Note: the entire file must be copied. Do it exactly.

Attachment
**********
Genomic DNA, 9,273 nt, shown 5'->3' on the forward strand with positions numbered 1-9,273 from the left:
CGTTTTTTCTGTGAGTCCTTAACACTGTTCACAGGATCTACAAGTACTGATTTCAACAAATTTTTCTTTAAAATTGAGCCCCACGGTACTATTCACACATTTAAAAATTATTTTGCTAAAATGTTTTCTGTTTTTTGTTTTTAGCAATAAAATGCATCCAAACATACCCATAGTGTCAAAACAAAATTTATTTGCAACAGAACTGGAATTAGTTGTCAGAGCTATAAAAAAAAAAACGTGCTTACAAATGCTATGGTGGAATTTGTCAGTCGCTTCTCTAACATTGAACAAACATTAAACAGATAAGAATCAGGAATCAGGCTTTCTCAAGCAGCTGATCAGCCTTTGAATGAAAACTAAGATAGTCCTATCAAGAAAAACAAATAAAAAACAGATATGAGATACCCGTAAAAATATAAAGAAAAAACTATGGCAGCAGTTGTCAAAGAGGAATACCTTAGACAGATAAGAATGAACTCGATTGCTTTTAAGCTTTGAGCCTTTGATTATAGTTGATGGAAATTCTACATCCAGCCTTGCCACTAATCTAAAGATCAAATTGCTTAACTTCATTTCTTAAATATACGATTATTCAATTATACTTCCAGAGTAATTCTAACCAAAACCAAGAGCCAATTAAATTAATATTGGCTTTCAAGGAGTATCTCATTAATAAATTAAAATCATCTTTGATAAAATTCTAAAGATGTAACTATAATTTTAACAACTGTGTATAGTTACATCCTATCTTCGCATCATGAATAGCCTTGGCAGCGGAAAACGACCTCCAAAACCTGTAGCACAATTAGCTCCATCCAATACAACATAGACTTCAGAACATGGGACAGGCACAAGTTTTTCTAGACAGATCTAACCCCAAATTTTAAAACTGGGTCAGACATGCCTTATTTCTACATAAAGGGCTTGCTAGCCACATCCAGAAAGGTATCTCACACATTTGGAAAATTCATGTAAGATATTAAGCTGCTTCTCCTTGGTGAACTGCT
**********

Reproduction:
Genomic DNA, 9,273 nt, shown 5'->3' on the forward strand with positions numbered 1-9,273 from the left:
CGTTTTTTCTGTGAGTCCTTAACACTGTTCACAGGATCTACAAGTACTGATTTCAACAAATTTTTCTTTAAAATTGAGCCCCACGGTACTATTCACACATTTAAAAATTATTTTGCTAAAATGTTTTCTGTTTTTTGTTTTTAGCAATAAAATGCATCCAAACATACCCATAGTGTCAAAACAAAATTTATTTGCAACAGAACTGGAATTAGTTGTCAGAGCTATAAAAAAAAAAACGTGCTTACAAATGCTATGGTGGAATTTGTCAGTCGCTTCTCTAACATTGAACAAACATTAAACAGATAAGAATCAGGAATCAGGCTTTCTCAAGCAGCTGATCAGCCTTTGAATGAAAACTAAGATAGTCCTATCAAGAAAAACAAATAAAAAACAGATATGAGATACCCGTAAAAATATAAAGAAAAAACTATGGCAGCAGTTGTCAAAGAGGAATACCTTAGACAGATAAGAATGAACTCGATTGCTTTTAAGCTTTGAGCCTTTGATTATAGTTGATGGAAATTCTACATCCAGCCTTGCCACTAATCTAAAGATCAAATTGCTTAACTTCATTTCTTAAATATACGATTATTCAATTATACTTCCAGAGTAATTCTAACCAAAACCAAGAGCCAATTAAATTAATATTGGCTTTCAAGGAGTATCTCATTAATAAATTAAAATCATCTTTGATAAAATTCTAAAGATGTAACTATAATTTTAACAACTGTGTATAGTTACATCCTATCTTCGCATCATGAATAGCCTTGGCAGCGGAAAACGACCTCCAAAACCTGTAGCACAATTAGCTCCATCCAATACAACATAGACTTCAGAACATGGGACAGGCACAAGTTTTTCTAGACAGATCTAACCCCAAATTTTAAAACTGGGTCAGACATGCCTTATTTCTACATAAAGGGCTTGCTAGCCACATCCAGAAAGGTATCTCACACATTTGGAAAATTCATGTAAGATATTAAGCTGCTTCTCCTTGGTGAACTGCT